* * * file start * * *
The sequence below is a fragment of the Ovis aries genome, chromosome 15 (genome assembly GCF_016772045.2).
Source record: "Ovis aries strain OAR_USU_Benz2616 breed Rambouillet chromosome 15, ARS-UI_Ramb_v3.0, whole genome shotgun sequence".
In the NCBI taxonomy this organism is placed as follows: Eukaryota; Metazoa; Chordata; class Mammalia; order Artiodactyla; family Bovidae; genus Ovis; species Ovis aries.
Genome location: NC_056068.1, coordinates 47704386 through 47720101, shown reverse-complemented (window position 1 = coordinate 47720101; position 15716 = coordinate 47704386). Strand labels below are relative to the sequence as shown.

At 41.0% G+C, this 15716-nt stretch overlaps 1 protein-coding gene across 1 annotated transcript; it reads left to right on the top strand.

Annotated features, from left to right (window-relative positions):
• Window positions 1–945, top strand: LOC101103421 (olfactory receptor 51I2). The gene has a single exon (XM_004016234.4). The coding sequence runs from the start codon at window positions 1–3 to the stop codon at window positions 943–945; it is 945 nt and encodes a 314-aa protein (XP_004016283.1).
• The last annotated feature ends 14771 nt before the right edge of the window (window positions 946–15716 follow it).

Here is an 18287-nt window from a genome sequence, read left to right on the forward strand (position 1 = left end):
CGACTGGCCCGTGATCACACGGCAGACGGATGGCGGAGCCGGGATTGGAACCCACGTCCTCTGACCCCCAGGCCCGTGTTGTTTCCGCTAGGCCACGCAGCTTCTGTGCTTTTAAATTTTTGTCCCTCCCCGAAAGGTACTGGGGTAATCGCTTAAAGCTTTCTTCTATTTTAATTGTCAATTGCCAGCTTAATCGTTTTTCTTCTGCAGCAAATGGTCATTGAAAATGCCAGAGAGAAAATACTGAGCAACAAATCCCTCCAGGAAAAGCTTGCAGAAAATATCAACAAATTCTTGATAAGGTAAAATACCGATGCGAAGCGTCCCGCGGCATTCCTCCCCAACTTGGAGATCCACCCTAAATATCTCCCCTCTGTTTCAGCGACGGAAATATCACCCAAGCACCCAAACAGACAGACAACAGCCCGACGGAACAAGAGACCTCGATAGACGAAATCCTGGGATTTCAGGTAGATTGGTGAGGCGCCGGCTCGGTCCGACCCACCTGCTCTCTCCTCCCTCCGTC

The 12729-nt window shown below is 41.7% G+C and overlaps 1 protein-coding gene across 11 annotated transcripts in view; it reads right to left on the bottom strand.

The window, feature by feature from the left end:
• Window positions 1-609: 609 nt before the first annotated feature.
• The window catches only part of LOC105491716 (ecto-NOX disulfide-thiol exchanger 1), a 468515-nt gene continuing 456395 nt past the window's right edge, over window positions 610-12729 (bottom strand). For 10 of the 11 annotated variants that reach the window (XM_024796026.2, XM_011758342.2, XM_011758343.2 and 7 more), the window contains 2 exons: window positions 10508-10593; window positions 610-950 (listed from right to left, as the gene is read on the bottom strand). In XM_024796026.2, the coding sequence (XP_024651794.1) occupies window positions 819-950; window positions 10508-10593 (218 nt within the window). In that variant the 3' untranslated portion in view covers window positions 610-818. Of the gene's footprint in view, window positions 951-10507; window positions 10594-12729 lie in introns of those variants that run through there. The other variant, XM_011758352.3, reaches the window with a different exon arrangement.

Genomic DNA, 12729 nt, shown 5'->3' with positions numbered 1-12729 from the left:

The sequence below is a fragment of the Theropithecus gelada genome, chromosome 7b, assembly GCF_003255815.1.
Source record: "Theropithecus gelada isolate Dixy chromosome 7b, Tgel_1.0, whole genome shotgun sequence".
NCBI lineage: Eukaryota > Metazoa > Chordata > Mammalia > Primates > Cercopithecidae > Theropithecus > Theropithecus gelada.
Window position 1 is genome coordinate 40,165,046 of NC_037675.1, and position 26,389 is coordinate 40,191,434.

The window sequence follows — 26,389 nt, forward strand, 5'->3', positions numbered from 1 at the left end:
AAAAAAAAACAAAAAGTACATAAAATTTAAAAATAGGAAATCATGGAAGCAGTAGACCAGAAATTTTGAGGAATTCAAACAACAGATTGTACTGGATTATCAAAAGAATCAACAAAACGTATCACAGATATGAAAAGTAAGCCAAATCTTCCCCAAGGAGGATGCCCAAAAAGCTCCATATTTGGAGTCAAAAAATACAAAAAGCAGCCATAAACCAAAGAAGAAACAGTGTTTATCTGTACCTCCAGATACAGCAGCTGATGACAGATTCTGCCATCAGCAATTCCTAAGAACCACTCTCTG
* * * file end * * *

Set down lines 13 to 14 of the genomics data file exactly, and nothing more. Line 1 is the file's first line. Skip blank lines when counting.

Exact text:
• Window positions 1-609: 609 nt before the first annotated feature.
• The window catches only part of LOC105491716 (ecto-NOX disulfide-thiol exchanger 1), a 468515-nt gene continuing 456395 nt past the window's right edge, over window positions 610-12729 (bottom strand). For 10 of the 11 annotated variants that reach the window (XM_024796026.2, XM_011758342.2, XM_011758343.2 and 7 more), the window contains 2 exons: window positions 10508-10593; window positions 610-950 (listed from right to left, as the gene is read on the bottom strand). In XM_024796026.2, the coding sequence (XP_024651794.1) occupies window positions 819-950; window positions 10508-10593 (218 nt within the window). In that variant the 3' untranslated portion in view covers window positions 610-818. Of the gene's footprint in view, window positions 951-10507; window positions 10594-12729 lie in introns of those variants that run through there. The other variant, XM_011758352.3, reaches the window with a different exon arrangement.